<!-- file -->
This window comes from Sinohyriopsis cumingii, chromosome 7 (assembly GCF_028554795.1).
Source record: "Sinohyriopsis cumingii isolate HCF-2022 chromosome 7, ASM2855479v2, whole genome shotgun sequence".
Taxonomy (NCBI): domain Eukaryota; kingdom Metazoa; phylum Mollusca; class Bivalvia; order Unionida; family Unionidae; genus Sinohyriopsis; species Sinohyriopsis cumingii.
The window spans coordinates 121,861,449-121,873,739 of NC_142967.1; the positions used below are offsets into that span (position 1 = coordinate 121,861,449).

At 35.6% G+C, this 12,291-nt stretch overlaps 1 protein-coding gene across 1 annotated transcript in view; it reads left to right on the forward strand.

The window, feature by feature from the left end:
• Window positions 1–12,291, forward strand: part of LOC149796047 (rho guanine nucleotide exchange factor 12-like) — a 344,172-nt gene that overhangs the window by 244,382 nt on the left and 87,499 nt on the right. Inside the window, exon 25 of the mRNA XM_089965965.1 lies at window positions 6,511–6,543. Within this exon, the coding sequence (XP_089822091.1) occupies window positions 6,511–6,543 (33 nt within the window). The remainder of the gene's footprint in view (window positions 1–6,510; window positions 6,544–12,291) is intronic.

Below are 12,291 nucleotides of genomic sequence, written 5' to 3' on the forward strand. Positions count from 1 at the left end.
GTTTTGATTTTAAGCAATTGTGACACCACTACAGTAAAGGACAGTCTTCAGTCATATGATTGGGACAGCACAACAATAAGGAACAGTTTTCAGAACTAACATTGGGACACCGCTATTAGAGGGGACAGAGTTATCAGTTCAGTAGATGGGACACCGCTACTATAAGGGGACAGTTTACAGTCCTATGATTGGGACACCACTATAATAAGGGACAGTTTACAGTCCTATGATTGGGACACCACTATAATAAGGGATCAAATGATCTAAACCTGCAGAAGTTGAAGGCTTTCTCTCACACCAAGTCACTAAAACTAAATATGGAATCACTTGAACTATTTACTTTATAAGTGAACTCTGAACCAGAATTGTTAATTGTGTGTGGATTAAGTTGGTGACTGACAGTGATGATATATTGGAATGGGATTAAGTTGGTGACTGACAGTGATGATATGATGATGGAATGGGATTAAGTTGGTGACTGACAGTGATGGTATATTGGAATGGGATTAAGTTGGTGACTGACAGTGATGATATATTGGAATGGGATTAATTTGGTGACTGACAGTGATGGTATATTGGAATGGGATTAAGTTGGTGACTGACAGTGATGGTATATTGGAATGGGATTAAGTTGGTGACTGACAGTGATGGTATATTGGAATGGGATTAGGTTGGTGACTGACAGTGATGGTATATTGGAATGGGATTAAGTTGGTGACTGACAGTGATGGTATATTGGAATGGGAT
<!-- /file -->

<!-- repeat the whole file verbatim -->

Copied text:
This window comes from Sinohyriopsis cumingii, chromosome 7 (assembly GCF_028554795.1).
Source record: "Sinohyriopsis cumingii isolate HCF-2022 chromosome 7, ASM2855479v2, whole genome shotgun sequence".
Taxonomy (NCBI): domain Eukaryota; kingdom Metazoa; phylum Mollusca; class Bivalvia; order Unionida; family Unionidae; genus Sinohyriopsis; species Sinohyriopsis cumingii.
The window spans coordinates 121,861,449-121,873,739 of NC_142967.1; the positions used below are offsets into that span (position 1 = coordinate 121,861,449).

At 35.6% G+C, this 12,291-nt stretch overlaps 1 protein-coding gene across 1 annotated transcript in view; it reads left to right on the forward strand.

The window, feature by feature from the left end:
• Window positions 1–12,291, forward strand: part of LOC149796047 (rho guanine nucleotide exchange factor 12-like) — a 344,172-nt gene that overhangs the window by 244,382 nt on the left and 87,499 nt on the right. Inside the window, exon 25 of the mRNA XM_089965965.1 lies at window positions 6,511–6,543. Within this exon, the coding sequence (XP_089822091.1) occupies window positions 6,511–6,543 (33 nt within the window). The remainder of the gene's footprint in view (window positions 1–6,510; window positions 6,544–12,291) is intronic.

Below are 12,291 nucleotides of genomic sequence, written 5' to 3' on the forward strand. Positions count from 1 at the left end.
GTTTTGATTTTAAGCAATTGTGACACCACTACAGTAAAGGACAGTCTTCAGTCATATGATTGGGACAGCACAACAATAAGGAACAGTTTTCAGAACTAACATTGGGACACCGCTATTAGAGGGGACAGAGTTATCAGTTCAGTAGATGGGACACCGCTACTATAAGGGGACAGTTTACAGTCCTATGATTGGGACACCACTATAATAAGGGACAGTTTACAGTCCTATGATTGGGACACCACTATAATAAGGGATCAAATGATCTAAACCTGCAGAAGTTGAAGGCTTTCTCTCACACCAAGTCACTAAAACTAAATATGGAATCACTTGAACTATTTACTTTATAAGTGAACTCTGAACCAGAATTGTTAATTGTGTGTGGATTAAGTTGGTGACTGACAGTGATGATATATTGGAATGGGATTAAGTTGGTGACTGACAGTGATGATATGATGATGGAATGGGATTAAGTTGGTGACTGACAGTGATGGTATATTGGAATGGGATTAAGTTGGTGACTGACAGTGATGATATATTGGAATGGGATTAATTTGGTGACTGACAGTGATGGTATATTGGAATGGGATTAAGTTGGTGACTGACAGTGATGGTATATTGGAATGGGATTAAGTTGGTGACTGACAGTGATGGTATATTGGAATGGGATTAGGTTGGTGACTGACAGTGATGGTATATTGGAATGGGATTAAGTTGGTGACTGACAGTGATGGTATATTGGAATGGGAT